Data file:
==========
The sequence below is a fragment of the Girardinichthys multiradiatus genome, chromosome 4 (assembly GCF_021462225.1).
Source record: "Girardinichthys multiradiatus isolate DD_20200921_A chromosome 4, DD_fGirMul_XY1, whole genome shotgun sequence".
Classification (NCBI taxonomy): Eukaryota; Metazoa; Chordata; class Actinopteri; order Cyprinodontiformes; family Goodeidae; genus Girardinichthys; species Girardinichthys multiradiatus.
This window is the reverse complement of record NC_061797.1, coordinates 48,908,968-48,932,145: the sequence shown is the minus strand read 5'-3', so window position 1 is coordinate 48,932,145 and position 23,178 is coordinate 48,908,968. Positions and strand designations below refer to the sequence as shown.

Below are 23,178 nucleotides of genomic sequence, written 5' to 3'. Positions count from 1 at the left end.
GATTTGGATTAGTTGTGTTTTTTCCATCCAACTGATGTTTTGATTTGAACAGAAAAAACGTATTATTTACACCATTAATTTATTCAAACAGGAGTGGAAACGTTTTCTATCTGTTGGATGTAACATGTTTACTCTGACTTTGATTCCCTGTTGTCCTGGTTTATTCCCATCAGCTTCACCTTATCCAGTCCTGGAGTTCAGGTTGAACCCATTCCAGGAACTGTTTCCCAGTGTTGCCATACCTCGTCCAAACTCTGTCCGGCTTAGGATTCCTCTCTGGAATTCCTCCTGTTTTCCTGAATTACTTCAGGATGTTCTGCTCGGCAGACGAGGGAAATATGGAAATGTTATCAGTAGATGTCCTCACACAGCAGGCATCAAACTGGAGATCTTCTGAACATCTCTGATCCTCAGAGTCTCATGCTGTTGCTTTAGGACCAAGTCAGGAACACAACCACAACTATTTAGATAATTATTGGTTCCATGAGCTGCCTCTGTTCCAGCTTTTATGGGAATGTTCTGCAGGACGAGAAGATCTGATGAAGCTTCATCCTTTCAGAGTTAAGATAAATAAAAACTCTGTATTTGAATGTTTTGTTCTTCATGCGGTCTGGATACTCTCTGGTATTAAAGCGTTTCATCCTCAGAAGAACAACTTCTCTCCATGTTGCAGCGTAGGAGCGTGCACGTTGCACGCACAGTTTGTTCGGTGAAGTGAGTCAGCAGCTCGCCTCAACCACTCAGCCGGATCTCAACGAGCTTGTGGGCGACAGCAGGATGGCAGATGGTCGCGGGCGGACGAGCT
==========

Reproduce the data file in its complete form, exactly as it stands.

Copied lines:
The sequence below is a fragment of the Girardinichthys multiradiatus genome, chromosome 4 (assembly GCF_021462225.1).
Source record: "Girardinichthys multiradiatus isolate DD_20200921_A chromosome 4, DD_fGirMul_XY1, whole genome shotgun sequence".
Classification (NCBI taxonomy): Eukaryota; Metazoa; Chordata; class Actinopteri; order Cyprinodontiformes; family Goodeidae; genus Girardinichthys; species Girardinichthys multiradiatus.
This window is the reverse complement of record NC_061797.1, coordinates 48,908,968-48,932,145: the sequence shown is the minus strand read 5'-3', so window position 1 is coordinate 48,932,145 and position 23,178 is coordinate 48,908,968. Positions and strand designations below refer to the sequence as shown.

Below are 23,178 nucleotides of genomic sequence, written 5' to 3'. Positions count from 1 at the left end.
GATTTGGATTAGTTGTGTTTTTTCCATCCAACTGATGTTTTGATTTGAACAGAAAAAACGTATTATTTACACCATTAATTTATTCAAACAGGAGTGGAAACGTTTTCTATCTGTTGGATGTAACATGTTTACTCTGACTTTGATTCCCTGTTGTCCTGGTTTATTCCCATCAGCTTCACCTTATCCAGTCCTGGAGTTCAGGTTGAACCCATTCCAGGAACTGTTTCCCAGTGTTGCCATACCTCGTCCAAACTCTGTCCGGCTTAGGATTCCTCTCTGGAATTCCTCCTGTTTTCCTGAATTACTTCAGGATGTTCTGCTCGGCAGACGAGGGAAATATGGAAATGTTATCAGTAGATGTCCTCACACAGCAGGCATCAAACTGGAGATCTTCTGAACATCTCTGATCCTCAGAGTCTCATGCTGTTGCTTTAGGACCAAGTCAGGAACACAACCACAACTATTTAGATAATTATTGGTTCCATGAGCTGCCTCTGTTCCAGCTTTTATGGGAATGTTCTGCAGGACGAGAAGATCTGATGAAGCTTCATCCTTTCAGAGTTAAGATAAATAAAAACTCTGTATTTGAATGTTTTGTTCTTCATGCGGTCTGGATACTCTCTGGTATTAAAGCGTTTCATCCTCAGAAGAACAACTTCTCTCCATGTTGCAGCGTAGGAGCGTGCACGTTGCACGCACAGTTTGTTCGGTGAAGTGAGTCAGCAGCTCGCCTCAACCACTCAGCCGGATCTCAACGAGCTTGTGGGCGACAGCAGGATGGCAGATGGTCGCGGGCGGACGAGCT